Pistons point guard Brandon Jennings (7) has struggled to fit in with his new teammates and coach. (Clarence Tabb Jr / Detroit News)
The Pistons are roughly at the midpoint of their season. What’s gone right to this point in their season, what’s gone wrong, and what can the Pistons do to ensure a spot in the postseason? Vincent Goodwill of The Detroit News breaks down the playoff outlook.
The Pistons began the season full of hope and with the stated expectation of returning to the playoffs after an offseason that brought them from NBA irrelevance to a team of intrigue, if all the pieces fit together.
The only constant about the Pistons, though, is their inconsistency through the first 38 games, nearly halfway through the season, coming off the heels of a six-game losing streak that ended before this past weekend.
After seeing the Brooklyn Nets and New York Knicks go through an all-out free fall, along with the Chicago Bulls being stunned again by another season-ending injury to Derrick Rose, expectations rose even higher. But the Pistons haven’t delivered.
In a dreadful Eastern Conference, the Pistons are clinging to the seventh playoff spot, two-and-a-half games behind the fifth-seeded Bulls, one game away from being out of the playoffs altogether.
Losing close games has been a big culprit, with too many fourth-quarter collapses to name, a huge indication of this team’s youth (fourth-youngest in the NBA).
But the Pistons believe it’s a fixable situation, and with 44 games left they have more than enough time to change the narrative on the season before the epitaph is written.
“You have to start making some way,” veteran guard Chauncey Billups said. “It’s time for us to get going a bit, winning-wise.”
What's gone wrong
The team’s overall confidence has been rocked because of games they’ve given away in the fourth quarter.
An offense that can run smoothly in the first three quarters can slow to a halt in the final 12 minutes.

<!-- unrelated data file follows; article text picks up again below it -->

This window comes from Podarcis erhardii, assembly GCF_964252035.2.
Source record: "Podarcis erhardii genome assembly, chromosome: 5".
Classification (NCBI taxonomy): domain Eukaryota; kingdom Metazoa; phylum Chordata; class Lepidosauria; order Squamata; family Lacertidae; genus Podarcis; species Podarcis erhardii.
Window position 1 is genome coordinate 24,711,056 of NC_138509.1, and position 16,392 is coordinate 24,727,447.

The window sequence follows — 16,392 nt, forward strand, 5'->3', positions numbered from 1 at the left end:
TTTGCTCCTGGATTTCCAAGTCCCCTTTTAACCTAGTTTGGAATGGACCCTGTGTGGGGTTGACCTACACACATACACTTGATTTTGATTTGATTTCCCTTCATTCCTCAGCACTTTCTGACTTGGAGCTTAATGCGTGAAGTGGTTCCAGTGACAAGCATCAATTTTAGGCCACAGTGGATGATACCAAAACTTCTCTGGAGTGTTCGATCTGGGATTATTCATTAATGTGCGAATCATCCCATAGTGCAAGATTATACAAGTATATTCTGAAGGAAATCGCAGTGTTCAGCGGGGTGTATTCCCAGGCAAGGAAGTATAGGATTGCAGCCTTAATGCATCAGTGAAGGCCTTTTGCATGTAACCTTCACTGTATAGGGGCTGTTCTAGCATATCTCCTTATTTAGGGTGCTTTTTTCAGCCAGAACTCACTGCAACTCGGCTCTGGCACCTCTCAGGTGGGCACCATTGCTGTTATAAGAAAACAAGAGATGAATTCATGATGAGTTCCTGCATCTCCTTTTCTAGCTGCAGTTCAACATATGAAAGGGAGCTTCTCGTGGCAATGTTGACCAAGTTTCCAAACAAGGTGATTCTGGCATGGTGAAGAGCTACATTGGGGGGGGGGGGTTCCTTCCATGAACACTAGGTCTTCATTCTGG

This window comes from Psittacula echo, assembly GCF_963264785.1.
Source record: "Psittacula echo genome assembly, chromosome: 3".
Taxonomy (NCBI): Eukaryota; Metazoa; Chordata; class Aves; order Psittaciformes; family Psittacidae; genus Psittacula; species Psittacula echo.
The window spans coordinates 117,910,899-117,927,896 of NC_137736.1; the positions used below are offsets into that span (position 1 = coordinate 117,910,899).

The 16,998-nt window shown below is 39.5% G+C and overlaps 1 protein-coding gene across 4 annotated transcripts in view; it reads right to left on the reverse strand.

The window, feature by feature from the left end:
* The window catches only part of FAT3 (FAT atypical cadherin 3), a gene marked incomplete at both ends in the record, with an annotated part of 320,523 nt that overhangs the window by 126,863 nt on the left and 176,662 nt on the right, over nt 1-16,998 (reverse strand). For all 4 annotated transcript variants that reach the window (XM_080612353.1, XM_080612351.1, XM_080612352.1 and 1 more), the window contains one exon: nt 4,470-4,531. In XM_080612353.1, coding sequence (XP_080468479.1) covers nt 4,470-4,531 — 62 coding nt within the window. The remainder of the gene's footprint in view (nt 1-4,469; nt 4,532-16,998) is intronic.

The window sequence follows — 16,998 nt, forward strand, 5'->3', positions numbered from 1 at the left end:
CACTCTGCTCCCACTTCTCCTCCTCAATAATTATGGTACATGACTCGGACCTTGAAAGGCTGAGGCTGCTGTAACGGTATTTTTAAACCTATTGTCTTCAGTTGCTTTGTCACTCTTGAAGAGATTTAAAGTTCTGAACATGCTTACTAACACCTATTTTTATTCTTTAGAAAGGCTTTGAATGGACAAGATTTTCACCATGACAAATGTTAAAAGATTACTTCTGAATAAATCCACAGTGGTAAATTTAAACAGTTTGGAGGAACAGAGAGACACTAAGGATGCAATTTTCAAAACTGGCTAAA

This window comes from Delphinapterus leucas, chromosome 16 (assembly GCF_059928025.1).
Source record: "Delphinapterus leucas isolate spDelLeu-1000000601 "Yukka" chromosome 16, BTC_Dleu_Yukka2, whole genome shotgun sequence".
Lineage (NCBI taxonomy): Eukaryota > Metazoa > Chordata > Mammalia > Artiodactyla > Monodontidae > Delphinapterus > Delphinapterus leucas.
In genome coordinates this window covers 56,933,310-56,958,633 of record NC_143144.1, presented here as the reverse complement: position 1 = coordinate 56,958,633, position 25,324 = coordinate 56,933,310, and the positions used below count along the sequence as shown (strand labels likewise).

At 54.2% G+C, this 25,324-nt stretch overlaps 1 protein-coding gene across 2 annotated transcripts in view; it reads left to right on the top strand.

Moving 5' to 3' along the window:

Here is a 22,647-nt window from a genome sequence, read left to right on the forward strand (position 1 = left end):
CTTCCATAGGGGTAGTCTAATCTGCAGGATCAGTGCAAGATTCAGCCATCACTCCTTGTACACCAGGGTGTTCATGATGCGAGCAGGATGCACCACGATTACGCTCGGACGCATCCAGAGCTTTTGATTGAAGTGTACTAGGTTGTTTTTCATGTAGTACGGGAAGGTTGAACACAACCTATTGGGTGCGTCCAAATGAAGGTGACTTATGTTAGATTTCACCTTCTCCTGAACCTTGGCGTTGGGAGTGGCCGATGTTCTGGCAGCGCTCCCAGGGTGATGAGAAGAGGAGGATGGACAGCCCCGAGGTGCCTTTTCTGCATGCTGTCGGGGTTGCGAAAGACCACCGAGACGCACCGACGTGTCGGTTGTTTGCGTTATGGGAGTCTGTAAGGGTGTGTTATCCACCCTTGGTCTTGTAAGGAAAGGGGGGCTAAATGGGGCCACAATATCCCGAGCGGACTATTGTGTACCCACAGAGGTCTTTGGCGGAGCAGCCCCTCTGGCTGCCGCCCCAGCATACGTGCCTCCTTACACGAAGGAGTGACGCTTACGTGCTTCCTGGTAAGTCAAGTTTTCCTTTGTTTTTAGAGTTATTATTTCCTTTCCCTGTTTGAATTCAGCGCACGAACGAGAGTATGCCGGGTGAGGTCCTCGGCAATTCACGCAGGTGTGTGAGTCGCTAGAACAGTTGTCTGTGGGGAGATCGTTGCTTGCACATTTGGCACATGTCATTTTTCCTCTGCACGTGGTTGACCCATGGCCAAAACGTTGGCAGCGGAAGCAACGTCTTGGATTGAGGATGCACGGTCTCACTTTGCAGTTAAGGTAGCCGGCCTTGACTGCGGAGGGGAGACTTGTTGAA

A blown lead in Memphis began the trend, which was followed by a terrible crunch-time performance to the Kobe Bryant-less Lakers, a heartbreaking buzzer-beating defeat to the Trail Blazers, an inexcusable loss to the Bobcats and a puzzling home loss to the Wizards right in the middle of their six-game slide.
“We have to find a way to win these games,” forward Greg Monroe said after a recent loss. “We’ve had control of games and lost them. I think it’s about keeping focus.”
Those are the ones that stand out, but overall, part of the blame is this is a new team with eight new players who have to blend in with a new coach in Maurice Cheeks. Cheeks, a former star point guard for the 76ers, has been teaching the nuances of playing the position to Brandon Jennings.
Jennings has had to adjust from having carte blanche to the responsibility of helping Andre Drummond, Greg Monroe and Josh Smith fit together in a loaded and crowded frontcourt, a tough task for even a premier and experienced point guard.
Cheeks also has clashed with Smith, leading to benching the Pistons’ free-agent acquisition in games against the Warriors and Wizards after bad first halves from the team.
“I’m not worried about it. Like I told y’all before, when you have adverse times, character is tested,” Smith said in D.C. “Either we’ll come closer together or make it one team or use a scapegoat to get away from what’s really at hand.”
It’s been a work in progress, with its share of highs and lows. Being last in virtually every shooting category, including free throws and 3-pointers, is something they can’t fix overnight and can’t ignore.